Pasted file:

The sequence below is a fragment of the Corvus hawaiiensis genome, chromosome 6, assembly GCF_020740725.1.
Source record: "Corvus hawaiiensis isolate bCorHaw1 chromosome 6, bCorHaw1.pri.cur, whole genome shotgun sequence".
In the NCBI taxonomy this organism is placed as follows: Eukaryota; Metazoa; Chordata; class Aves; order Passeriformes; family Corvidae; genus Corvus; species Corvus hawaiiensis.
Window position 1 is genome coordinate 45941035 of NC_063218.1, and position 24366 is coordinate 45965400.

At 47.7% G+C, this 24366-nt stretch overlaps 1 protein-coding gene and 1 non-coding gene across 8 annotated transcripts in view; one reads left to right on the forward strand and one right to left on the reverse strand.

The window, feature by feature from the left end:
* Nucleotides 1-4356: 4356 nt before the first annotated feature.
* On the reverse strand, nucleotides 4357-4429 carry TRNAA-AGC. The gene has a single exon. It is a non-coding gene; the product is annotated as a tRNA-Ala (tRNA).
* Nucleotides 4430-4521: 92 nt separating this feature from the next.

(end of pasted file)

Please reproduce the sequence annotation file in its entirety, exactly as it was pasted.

The sequence below is a fragment of the Corvus hawaiiensis genome, chromosome 6, assembly GCF_020740725.1.
Source record: "Corvus hawaiiensis isolate bCorHaw1 chromosome 6, bCorHaw1.pri.cur, whole genome shotgun sequence".
In the NCBI taxonomy this organism is placed as follows: Eukaryota; Metazoa; Chordata; class Aves; order Passeriformes; family Corvidae; genus Corvus; species Corvus hawaiiensis.
Window position 1 is genome coordinate 45941035 of NC_063218.1, and position 24366 is coordinate 45965400.

At 47.7% G+C, this 24366-nt stretch overlaps 1 protein-coding gene and 1 non-coding gene across 8 annotated transcripts in view; one reads left to right on the forward strand and one right to left on the reverse strand.

The window, feature by feature from the left end:
* Nucleotides 1-4356: 4356 nt before the first annotated feature.
* On the reverse strand, nucleotides 4357-4429 carry TRNAA-AGC. The gene has a single exon. It is a non-coding gene; the product is annotated as a tRNA-Ala (tRNA).
* Nucleotides 4430-4521: 92 nt separating this feature from the next.